I remember the night in 1987 when Jim Donini and Jack Tackle established Predator. My worried mother and other friends dispatched my dad and me to collect Jim and Jack after they had failed to return home at what she deemed a “reasonable time.” It seemed that even those two consummate climbers could not escape the watchful eye and worried mind of my mom. We met them safe and sound on the trail around midnight, and I was enthralled and horrified by their story of a mini-tornado whipping through the canyon, fouling their ropes up. Since then, every time I’ve climbed the Snaz or Caveat, I’ve gazed at the virgin rock across the canyon and promised myself to do something about it. But summer moves into fall and my intentions slip away.
Death Canyon is a special place for me, because I learned to climb there as a kid. Donini taught me the basics of wide cracks as he hauled me up The Snaz. Alex Lowe conned me into wandering around the Omega Buttresses looking for interesting new lines. Tim Toula would leave notes on ledges and in cracks; unfolding them would reveal beta: “PULL DOWN HERE!” or “THIS SLOT PROBABLY HAS SNAKES!” The most special times have been spent with my dad. We climbed Apocalypse Couloir in June, and in July he fired the Snazette variation on the Snaz. At 69 he is a total inspiration and a reminder of what is possible with kindness, patience, and a good attitude.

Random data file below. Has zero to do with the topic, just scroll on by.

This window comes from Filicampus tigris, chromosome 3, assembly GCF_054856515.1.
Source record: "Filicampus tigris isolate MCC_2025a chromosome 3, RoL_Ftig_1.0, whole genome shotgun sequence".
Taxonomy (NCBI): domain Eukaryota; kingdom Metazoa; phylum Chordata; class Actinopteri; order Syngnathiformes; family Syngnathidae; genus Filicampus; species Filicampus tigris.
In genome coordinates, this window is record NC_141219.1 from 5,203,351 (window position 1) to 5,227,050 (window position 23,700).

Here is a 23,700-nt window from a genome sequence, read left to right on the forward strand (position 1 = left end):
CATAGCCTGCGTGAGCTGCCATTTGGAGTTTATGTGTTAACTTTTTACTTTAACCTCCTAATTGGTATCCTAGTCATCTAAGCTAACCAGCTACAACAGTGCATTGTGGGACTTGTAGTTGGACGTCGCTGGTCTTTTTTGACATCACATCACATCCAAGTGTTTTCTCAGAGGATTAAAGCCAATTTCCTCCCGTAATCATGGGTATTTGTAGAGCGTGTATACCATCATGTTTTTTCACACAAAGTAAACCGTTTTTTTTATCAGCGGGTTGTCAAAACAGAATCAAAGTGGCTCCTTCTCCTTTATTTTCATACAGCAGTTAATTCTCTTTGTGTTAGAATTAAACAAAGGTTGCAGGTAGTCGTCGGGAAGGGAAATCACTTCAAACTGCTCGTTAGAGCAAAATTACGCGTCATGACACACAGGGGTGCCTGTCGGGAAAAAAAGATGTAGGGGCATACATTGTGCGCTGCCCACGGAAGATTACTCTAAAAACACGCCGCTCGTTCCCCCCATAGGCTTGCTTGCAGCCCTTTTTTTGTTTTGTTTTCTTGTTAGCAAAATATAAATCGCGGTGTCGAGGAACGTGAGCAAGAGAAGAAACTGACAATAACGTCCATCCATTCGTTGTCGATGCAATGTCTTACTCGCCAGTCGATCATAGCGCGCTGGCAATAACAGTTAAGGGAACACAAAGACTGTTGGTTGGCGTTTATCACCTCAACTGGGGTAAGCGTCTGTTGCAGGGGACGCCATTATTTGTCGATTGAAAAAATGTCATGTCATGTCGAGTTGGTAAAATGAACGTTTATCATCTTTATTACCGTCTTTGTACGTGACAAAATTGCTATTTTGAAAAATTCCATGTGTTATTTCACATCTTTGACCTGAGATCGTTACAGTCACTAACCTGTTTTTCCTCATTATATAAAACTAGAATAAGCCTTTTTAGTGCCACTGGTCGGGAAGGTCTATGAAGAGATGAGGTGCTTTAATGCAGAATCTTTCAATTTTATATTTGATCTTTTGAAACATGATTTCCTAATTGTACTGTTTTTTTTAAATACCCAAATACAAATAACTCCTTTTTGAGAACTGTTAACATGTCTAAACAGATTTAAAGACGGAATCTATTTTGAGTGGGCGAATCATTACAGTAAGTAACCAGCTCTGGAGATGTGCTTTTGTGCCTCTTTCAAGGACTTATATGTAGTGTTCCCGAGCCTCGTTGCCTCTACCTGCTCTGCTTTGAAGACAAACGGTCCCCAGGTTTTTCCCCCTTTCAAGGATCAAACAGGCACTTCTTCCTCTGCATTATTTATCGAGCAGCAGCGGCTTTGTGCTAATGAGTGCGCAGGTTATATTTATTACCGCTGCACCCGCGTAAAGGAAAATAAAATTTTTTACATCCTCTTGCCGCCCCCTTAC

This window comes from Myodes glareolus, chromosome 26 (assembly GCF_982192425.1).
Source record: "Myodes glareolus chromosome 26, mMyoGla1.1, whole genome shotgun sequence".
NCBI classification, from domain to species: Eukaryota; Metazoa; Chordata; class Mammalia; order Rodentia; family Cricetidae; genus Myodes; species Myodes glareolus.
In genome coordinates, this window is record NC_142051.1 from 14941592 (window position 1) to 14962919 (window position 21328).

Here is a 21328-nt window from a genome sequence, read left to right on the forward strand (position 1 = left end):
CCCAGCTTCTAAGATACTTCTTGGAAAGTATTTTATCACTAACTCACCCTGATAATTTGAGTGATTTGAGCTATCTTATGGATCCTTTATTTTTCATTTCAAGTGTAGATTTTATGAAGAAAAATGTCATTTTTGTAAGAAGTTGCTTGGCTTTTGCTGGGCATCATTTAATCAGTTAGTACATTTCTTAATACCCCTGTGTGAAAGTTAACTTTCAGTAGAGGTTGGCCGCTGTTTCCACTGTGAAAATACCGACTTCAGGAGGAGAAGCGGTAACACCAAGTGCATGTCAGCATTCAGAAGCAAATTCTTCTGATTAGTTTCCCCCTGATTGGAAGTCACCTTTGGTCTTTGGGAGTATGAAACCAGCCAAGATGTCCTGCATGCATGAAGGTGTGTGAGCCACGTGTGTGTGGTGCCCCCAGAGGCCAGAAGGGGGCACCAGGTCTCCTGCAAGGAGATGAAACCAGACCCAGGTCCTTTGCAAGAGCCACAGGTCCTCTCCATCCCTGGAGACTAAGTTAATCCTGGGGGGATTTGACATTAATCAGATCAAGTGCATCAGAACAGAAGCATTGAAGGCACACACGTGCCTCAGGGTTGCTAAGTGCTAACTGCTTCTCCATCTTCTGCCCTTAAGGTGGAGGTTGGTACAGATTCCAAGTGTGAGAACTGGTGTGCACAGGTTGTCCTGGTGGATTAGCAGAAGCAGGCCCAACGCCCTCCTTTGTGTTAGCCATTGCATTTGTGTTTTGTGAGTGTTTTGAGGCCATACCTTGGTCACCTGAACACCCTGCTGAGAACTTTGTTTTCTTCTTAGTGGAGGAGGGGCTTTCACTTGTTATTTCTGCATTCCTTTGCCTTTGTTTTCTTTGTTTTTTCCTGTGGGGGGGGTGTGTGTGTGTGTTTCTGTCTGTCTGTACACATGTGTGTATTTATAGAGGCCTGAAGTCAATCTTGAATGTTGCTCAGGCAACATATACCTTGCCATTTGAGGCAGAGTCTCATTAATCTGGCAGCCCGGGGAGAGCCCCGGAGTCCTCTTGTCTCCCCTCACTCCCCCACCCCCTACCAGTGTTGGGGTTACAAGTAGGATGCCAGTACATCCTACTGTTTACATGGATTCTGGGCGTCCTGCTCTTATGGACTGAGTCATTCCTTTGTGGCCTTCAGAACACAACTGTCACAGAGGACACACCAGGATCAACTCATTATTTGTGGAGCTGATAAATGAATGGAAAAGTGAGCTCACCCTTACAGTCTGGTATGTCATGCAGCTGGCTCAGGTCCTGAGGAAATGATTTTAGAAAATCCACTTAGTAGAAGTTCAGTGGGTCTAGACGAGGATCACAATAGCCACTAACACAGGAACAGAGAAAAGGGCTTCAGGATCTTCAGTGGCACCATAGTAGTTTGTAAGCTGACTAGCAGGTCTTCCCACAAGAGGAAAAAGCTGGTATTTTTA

With all this in mind, Joel Kauffman and I set out on September 2 to explore the south wall. After crossing the creek and shwacking through the alders, we reached the face. The first 150m were easy 5th-class, with a few moderate roped pitches of run-out face climbing. We eventually gained the bench where the real climbing starts. After an initial pitch of 5.6, we veered from Predator onto the steep face to the left. As Joel bravely traversed out, the sun hit the wall, the angle eased, and the climbing got even better. We kept going and climbed the route in seven 55m pitches. The Alien Wall (400m, IV 5.10-) follows a fairly direct line left of Predator, with wild and varied climbing for the grade—steep face-climbing, stem-box corners, thin flakes, and cracks, from cranking fingerlocks to a small offwidth section. Pitch 4 would be a face-climbing classic anywhere, with some of the wildest rock I’ve seen in the Tetons: dense, dark, and solid, with knobs and chickenheads twisted into psychedelic forms. Pitches 5–7 were also stellar. Nine long rappels from trees, plus some downclimbing get you to the base of the wall and back to terra firma. My thanks to Joel for making the climb so special.
Mark Givens (1971–2009), AAC